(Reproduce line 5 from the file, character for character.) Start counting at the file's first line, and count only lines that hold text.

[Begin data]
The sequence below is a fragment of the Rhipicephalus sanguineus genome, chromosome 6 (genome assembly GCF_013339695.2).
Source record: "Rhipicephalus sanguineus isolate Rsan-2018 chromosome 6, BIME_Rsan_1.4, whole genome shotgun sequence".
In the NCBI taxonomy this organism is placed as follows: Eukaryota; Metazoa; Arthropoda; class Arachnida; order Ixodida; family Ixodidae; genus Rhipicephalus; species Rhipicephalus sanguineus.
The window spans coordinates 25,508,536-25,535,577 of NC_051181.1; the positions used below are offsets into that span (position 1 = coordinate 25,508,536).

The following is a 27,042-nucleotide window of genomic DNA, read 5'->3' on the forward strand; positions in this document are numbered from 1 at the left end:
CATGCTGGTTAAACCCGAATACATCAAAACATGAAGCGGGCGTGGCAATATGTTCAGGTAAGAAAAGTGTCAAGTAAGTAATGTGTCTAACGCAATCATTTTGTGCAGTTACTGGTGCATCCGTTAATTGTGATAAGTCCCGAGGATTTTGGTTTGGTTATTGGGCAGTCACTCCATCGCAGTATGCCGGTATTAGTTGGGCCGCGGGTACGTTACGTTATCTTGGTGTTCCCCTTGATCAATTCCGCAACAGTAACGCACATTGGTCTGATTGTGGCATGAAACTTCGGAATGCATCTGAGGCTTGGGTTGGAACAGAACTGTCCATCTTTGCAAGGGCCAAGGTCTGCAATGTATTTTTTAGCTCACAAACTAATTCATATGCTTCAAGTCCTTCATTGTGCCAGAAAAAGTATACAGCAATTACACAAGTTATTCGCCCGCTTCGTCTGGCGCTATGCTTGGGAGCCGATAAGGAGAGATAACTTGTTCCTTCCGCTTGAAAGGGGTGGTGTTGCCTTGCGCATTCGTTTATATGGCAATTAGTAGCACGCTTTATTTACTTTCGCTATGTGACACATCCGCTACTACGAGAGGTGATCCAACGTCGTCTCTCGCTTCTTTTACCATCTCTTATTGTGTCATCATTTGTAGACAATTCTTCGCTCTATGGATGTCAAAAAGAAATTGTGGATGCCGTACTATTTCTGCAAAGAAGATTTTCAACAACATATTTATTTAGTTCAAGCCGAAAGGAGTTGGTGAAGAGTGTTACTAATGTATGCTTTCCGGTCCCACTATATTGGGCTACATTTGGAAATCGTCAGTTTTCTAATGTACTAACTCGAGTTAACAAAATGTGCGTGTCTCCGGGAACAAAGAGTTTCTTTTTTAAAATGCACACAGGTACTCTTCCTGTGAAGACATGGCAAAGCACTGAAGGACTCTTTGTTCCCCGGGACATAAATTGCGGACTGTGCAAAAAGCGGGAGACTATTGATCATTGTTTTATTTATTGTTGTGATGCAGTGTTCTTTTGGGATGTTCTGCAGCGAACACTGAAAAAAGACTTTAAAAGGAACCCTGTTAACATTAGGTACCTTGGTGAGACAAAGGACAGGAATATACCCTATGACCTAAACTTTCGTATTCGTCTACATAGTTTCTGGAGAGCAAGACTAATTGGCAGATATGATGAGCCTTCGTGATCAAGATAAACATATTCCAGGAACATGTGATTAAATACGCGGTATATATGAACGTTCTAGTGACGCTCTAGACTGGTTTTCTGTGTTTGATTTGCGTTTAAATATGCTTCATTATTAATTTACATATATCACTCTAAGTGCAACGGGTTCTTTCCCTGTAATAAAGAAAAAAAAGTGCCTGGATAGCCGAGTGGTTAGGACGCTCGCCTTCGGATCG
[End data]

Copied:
The following is a 27,042-nucleotide window of genomic DNA, read 5'->3' on the forward strand; positions in this document are numbered from 1 at the left end: